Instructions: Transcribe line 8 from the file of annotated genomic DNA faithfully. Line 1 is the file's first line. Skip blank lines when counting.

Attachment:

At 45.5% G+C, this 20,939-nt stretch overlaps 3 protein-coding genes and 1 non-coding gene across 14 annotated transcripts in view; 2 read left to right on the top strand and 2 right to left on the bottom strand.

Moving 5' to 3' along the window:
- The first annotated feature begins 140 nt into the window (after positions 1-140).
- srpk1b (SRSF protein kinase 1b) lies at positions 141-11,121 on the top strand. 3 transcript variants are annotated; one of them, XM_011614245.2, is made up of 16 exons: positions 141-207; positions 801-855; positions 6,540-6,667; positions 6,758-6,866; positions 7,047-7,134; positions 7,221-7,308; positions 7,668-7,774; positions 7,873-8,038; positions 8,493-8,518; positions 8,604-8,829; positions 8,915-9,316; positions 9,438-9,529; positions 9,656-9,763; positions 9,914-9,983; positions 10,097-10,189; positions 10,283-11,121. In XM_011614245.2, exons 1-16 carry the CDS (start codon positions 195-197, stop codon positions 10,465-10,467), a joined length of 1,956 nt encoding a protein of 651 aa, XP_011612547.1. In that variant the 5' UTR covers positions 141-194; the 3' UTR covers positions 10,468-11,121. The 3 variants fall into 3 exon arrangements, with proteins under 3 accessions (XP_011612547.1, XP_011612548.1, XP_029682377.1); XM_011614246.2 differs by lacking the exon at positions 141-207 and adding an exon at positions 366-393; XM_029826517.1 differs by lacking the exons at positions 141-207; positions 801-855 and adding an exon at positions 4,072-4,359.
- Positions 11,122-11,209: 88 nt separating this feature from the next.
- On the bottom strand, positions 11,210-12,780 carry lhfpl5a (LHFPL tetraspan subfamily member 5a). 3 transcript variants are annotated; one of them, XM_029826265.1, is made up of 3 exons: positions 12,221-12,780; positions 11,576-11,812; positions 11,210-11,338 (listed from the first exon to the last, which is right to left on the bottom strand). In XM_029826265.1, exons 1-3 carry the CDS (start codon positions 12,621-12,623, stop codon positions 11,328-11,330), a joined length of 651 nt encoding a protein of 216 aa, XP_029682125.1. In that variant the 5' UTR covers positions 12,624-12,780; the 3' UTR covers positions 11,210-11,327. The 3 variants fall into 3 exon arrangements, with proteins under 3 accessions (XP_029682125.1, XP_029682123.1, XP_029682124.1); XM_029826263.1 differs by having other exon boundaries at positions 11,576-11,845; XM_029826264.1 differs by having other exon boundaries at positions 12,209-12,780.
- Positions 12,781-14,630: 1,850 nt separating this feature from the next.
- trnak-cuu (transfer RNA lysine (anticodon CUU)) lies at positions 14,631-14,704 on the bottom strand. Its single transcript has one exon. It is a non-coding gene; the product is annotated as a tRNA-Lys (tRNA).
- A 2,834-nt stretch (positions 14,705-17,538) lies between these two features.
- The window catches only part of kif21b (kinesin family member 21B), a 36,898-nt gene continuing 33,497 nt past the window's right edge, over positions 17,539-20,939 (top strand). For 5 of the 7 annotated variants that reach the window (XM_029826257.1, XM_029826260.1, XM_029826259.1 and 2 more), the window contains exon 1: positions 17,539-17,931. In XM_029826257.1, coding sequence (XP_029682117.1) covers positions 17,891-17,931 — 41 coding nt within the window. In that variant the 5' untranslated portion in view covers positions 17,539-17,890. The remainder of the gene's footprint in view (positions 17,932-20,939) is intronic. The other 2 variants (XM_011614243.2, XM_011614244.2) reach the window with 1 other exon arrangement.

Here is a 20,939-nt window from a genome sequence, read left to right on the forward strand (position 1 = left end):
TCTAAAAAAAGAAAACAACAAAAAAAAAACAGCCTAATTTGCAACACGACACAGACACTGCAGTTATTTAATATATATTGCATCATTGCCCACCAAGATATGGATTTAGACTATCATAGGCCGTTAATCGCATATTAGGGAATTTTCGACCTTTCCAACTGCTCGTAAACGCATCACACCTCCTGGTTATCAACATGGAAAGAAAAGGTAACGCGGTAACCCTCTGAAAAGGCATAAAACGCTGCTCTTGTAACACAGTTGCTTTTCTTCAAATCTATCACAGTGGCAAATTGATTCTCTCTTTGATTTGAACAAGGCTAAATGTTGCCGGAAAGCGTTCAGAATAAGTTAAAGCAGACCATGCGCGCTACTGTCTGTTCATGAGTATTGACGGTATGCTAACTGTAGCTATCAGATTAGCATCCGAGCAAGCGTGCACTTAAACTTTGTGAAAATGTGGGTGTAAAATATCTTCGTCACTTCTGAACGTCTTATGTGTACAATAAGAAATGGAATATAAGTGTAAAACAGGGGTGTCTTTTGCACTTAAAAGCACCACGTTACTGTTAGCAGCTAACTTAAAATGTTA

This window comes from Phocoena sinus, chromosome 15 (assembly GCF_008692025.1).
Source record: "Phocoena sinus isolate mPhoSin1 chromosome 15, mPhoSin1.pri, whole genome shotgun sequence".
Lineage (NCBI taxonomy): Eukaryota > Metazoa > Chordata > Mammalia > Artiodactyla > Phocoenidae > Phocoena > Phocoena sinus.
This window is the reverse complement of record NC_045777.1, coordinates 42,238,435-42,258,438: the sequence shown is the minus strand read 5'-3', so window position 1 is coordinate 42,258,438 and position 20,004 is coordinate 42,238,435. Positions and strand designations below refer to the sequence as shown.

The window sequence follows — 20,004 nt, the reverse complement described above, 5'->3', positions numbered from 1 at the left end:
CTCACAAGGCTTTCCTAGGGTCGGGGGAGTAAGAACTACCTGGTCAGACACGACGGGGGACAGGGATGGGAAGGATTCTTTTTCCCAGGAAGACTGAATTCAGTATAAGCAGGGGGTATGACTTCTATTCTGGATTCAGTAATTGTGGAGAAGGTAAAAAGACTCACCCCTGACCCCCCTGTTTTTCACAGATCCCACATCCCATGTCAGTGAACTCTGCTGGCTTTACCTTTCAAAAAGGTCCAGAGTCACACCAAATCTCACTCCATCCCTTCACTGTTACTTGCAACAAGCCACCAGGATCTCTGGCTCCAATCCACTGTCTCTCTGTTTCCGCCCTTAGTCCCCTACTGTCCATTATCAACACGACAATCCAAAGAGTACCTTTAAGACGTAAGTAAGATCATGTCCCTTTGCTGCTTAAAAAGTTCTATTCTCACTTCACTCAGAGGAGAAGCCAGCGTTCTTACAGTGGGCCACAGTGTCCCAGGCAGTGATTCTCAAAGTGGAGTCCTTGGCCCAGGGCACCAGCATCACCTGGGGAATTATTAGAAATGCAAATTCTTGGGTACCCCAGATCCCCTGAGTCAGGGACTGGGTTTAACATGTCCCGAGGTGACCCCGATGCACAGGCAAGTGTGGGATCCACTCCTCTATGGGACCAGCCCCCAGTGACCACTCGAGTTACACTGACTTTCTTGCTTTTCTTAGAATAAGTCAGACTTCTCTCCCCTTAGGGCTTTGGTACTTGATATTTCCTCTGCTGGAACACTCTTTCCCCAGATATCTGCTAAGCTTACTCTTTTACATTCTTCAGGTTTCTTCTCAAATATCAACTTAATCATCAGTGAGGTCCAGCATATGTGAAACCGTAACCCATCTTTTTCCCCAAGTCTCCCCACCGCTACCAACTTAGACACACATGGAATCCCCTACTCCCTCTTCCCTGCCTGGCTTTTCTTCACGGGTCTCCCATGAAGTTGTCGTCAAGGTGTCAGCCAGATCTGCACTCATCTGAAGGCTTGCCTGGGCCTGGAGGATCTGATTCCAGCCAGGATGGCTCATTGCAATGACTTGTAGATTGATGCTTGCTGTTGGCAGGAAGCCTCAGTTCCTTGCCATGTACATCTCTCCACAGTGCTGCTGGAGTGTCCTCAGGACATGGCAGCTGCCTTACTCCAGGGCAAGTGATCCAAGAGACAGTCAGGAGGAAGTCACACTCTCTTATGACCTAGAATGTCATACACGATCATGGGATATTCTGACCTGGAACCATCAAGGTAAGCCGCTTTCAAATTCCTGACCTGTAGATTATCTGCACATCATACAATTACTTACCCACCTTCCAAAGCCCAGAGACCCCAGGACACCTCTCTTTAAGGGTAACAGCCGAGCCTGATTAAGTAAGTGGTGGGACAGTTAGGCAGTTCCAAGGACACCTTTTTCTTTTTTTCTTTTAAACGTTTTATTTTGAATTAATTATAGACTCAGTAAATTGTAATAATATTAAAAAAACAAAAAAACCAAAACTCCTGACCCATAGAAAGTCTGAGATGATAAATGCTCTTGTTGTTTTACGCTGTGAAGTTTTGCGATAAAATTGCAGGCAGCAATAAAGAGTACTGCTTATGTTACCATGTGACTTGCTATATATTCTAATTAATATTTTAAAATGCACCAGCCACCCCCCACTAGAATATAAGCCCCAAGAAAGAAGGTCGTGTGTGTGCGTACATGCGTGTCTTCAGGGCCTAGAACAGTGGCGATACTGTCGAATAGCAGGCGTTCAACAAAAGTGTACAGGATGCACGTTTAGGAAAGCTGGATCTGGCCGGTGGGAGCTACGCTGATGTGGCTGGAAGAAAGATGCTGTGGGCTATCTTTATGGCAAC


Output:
- trnak-cuu (transfer RNA lysine (anticodon CUU)) lies at positions 14,631-14,704 on the bottom strand. Its single transcript has one exon. It is a non-coding gene; the product is annotated as a tRNA-Lys (tRNA).